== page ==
I was moaning to a PhD student in the group about the perennial issue of checking representative torsional conformers of oligomers. In this case it was the question about whether you’d see a large variation in oscillator strength (of a TDDFT calculation) if you change the conformation (we don’t see a big variation in the energies of excited states, unless you break conjugation). This is a genuine issue as the potential energy barrier for these torsional variations are thermally accessible, and typically presents at least two local minima (head-tail and head-head), if not 4 minima (where the flat alignments are sterically hindered), so real polymers will be sampling at least some of these structures. As well as making comparison to experiment difficult without sampling the phase space, if you naively compare chemistries in whatever random configuration your optimised structure landed in, you may start to think there are systematic variations due to chemistry, which are actually just an artefact of your structural sampling.
Serendipitously I stumbled across Noel O’Boyle’s confab program that evening, and thought it sounded perfect! I build the (older) standalone version, though it is now apparently integrated into the development version of OpenBabel.
Confab is designed to look for small variations (rotating methyl units & etc.) in biological molecules, but if you up the RMSD tolerance for something to be considered identical (from 0.5 to 1.5 A), you get a good sample of torsional freedom in an oligomer. Starting with a 6-thiophene Head-Tail b3lyp/6-31g* optimised structure from a DFT calculation , you quickly generate a set of oligomers with increasingly broken head-tail alignment. Notably the low energy Head-Tail conformer is identified as the first one (i.e. using confab to generate the lowest energy structure, will probably fix any broken conjugation you have, and locate the most representative structure), and the high energy Head-Head as the last.
These structures are low energy within the MMFF94, but I believe it keeps all parameters other than the free torsions identified at their input structure values (i.e. you retain the optimised DFT bond lengths and angles). Therefore these would be a great starting point for further DFT geometry optimisations (the resulting conformers should only take a few steps of DFT to reach the low energy relaxed DFT structure).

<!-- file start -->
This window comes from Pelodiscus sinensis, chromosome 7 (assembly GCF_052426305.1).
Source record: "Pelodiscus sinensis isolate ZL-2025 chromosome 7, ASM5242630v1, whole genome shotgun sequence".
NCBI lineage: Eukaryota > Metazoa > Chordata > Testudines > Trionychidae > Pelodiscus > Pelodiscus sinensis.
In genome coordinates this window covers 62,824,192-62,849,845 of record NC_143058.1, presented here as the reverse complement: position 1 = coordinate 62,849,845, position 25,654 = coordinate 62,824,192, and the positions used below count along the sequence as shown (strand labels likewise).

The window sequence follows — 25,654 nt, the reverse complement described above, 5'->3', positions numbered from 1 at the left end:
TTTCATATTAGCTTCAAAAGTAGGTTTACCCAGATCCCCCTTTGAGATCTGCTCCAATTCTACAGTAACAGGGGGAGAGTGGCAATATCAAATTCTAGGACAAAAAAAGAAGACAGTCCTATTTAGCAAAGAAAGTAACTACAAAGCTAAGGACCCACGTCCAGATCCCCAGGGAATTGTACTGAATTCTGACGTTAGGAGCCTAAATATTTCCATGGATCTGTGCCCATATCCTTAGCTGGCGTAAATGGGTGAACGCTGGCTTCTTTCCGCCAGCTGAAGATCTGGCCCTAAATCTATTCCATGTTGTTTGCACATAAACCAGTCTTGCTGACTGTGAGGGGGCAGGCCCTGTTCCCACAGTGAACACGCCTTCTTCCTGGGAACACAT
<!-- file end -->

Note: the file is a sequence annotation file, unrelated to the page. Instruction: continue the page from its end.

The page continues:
However, I was interested in a qualitative answer as to whether these different conformers had different oscillator strengths, so took these geometries directly (via openbabel to split the sdf into many gaussian files, and a little script to put a sane header on each) to a Zindos calculation.
2.4417 eV 507.79 nm f=1.8101 2.2925 eV 540.82 nm f=1.7151 2.3277 eV 532.64 nm f=1.6967 2.2759 eV 544.77 nm f=1.5296 2.3493 eV 527.76 nm f=1.7850 2.4445 eV 507.19 nm f=1.6643 2.3586 eV 525.67 nm f=1.3219
So we have a mean transition energy of 2.4 +- 0.1 eV, with a mean oscillator strength of 1.6 +- 0.3 . Considerably more variance in oscillator strength (0.03 vs. 0.004!). Once we wait for the TD-DFT (b3lyp/6-31g* on the MMFF94 torsionally relaxed geoms), we have a mean transition of 2.6 +- 0.2 eV (variance 0.007), with mean oscillator strength 1.6 +- 0.3 (variance 0.03). Also note that the highest oscillator strength is for the 2/1 helix Head-Tail structure (the first, lowest energy structure), and the lowest oscillator strength is for the ‘bent banana’ Head-Head fully misaligned.
This little study backs up a general feeling that oscillator strength is more fragile c.f. excitation energy for bent / suboptimal structures, and suggests that care is required to check different conformers.
All in all, confab seems like a very nice way to check through different oligomer conformers, with no real extra work required than providing a 3D optimised geometry. I wish there was some way to get access to the energies it’s calculated for these structures, I’m not sure whether confab outputs this however. From these data you could imagine calculating some kind of real-world abundance weighting using a Boltzmann distribution (though you’d need to carefully consider the degeneracy of the different micro states / conformers).
Files & shell scripts on figshare: http://dx.doi.org/10.6084/m9.figshare.750677
Confab - Systematic generation of diverse low-energy conformers NM O’Boyle, T Vandermeersch, CJ Flynn, AR Maguire, GR Hutchison. _Journal of Cheminformatics_ 2011, 3:8.